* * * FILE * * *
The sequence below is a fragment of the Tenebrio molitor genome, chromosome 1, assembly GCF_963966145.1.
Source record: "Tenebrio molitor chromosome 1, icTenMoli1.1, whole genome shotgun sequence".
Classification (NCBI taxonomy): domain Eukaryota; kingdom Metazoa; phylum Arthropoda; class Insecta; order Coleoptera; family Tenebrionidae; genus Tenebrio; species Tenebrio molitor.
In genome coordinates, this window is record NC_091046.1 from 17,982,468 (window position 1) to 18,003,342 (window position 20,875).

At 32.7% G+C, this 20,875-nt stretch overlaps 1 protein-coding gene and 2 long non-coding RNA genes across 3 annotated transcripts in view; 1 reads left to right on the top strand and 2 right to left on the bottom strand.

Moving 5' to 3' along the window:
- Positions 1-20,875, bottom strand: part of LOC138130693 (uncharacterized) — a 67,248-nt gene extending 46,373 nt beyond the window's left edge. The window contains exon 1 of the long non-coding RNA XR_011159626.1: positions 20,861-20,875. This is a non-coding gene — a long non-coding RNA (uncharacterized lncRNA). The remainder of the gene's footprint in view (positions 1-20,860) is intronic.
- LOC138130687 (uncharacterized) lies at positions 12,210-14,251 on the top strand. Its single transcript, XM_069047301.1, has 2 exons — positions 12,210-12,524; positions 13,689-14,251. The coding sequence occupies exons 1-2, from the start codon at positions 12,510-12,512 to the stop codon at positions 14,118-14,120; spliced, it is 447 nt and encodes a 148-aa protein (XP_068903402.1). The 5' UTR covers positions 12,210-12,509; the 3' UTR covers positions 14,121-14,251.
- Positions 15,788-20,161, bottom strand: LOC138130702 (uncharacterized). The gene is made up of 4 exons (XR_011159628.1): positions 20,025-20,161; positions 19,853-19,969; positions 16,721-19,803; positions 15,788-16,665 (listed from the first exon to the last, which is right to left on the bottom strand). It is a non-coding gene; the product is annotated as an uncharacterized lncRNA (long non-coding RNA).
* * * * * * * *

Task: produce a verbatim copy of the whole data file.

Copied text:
The sequence below is a fragment of the Tenebrio molitor genome, chromosome 1, assembly GCF_963966145.1.
Source record: "Tenebrio molitor chromosome 1, icTenMoli1.1, whole genome shotgun sequence".
Classification (NCBI taxonomy): domain Eukaryota; kingdom Metazoa; phylum Arthropoda; class Insecta; order Coleoptera; family Tenebrionidae; genus Tenebrio; species Tenebrio molitor.
In genome coordinates, this window is record NC_091046.1 from 17,982,468 (window position 1) to 18,003,342 (window position 20,875).

At 32.7% G+C, this 20,875-nt stretch overlaps 1 protein-coding gene and 2 long non-coding RNA genes across 3 annotated transcripts in view; 1 reads left to right on the top strand and 2 right to left on the bottom strand.

Moving 5' to 3' along the window:
- Positions 1-20,875, bottom strand: part of LOC138130693 (uncharacterized) — a 67,248-nt gene extending 46,373 nt beyond the window's left edge. The window contains exon 1 of the long non-coding RNA XR_011159626.1: positions 20,861-20,875. This is a non-coding gene — a long non-coding RNA (uncharacterized lncRNA). The remainder of the gene's footprint in view (positions 1-20,860) is intronic.
- LOC138130687 (uncharacterized) lies at positions 12,210-14,251 on the top strand. Its single transcript, XM_069047301.1, has 2 exons — positions 12,210-12,524; positions 13,689-14,251. The coding sequence occupies exons 1-2, from the start codon at positions 12,510-12,512 to the stop codon at positions 14,118-14,120; spliced, it is 447 nt and encodes a 148-aa protein (XP_068903402.1). The 5' UTR covers positions 12,210-12,509; the 3' UTR covers positions 14,121-14,251.
- Positions 15,788-20,161, bottom strand: LOC138130702 (uncharacterized). The gene is made up of 4 exons (XR_011159628.1): positions 20,025-20,161; positions 19,853-19,969; positions 16,721-19,803; positions 15,788-16,665 (listed from the first exon to the last, which is right to left on the bottom strand). It is a non-coding gene; the product is annotated as an uncharacterized lncRNA (long non-coding RNA).